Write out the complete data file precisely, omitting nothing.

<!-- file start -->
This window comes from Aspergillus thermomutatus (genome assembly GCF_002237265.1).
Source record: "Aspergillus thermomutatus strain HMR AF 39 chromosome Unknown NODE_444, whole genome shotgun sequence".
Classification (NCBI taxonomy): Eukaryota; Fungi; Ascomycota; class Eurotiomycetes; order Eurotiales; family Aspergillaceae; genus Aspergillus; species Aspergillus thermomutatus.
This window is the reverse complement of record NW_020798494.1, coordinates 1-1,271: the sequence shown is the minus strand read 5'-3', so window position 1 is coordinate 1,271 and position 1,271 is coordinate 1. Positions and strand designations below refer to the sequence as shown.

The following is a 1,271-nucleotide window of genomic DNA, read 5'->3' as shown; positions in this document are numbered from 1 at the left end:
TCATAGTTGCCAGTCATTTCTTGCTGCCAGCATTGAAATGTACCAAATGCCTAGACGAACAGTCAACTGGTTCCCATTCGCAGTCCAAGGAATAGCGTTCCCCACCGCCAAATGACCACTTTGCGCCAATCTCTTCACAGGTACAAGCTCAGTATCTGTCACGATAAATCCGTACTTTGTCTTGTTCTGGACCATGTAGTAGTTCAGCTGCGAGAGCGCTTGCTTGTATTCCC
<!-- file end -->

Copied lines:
This window comes from Aspergillus thermomutatus (genome assembly GCF_002237265.1).
Source record: "Aspergillus thermomutatus strain HMR AF 39 chromosome Unknown NODE_444, whole genome shotgun sequence".
Classification (NCBI taxonomy): Eukaryota; Fungi; Ascomycota; class Eurotiomycetes; order Eurotiales; family Aspergillaceae; genus Aspergillus; species Aspergillus thermomutatus.
This window is the reverse complement of record NW_020798494.1, coordinates 1-1,271: the sequence shown is the minus strand read 5'-3', so window position 1 is coordinate 1,271 and position 1,271 is coordinate 1. Positions and strand designations below refer to the sequence as shown.

The following is a 1,271-nucleotide window of genomic DNA, read 5'->3' as shown; positions in this document are numbered from 1 at the left end:
TCATAGTTGCCAGTCATTTCTTGCTGCCAGCATTGAAATGTACCAAATGCCTAGACGAACAGTCAACTGGTTCCCATTCGCAGTCCAAGGAATAGCGTTCCCCACCGCCAAATGACCACTTTGCGCCAATCTCTTCACAGGTACAAGCTCAGTATCTGTCACGATAAATCCGTACTTTGTCTTGTTCTGGACCATGTAGTAGTTCAGCTGCGAGAGCGCTTGCTTGTATTCCC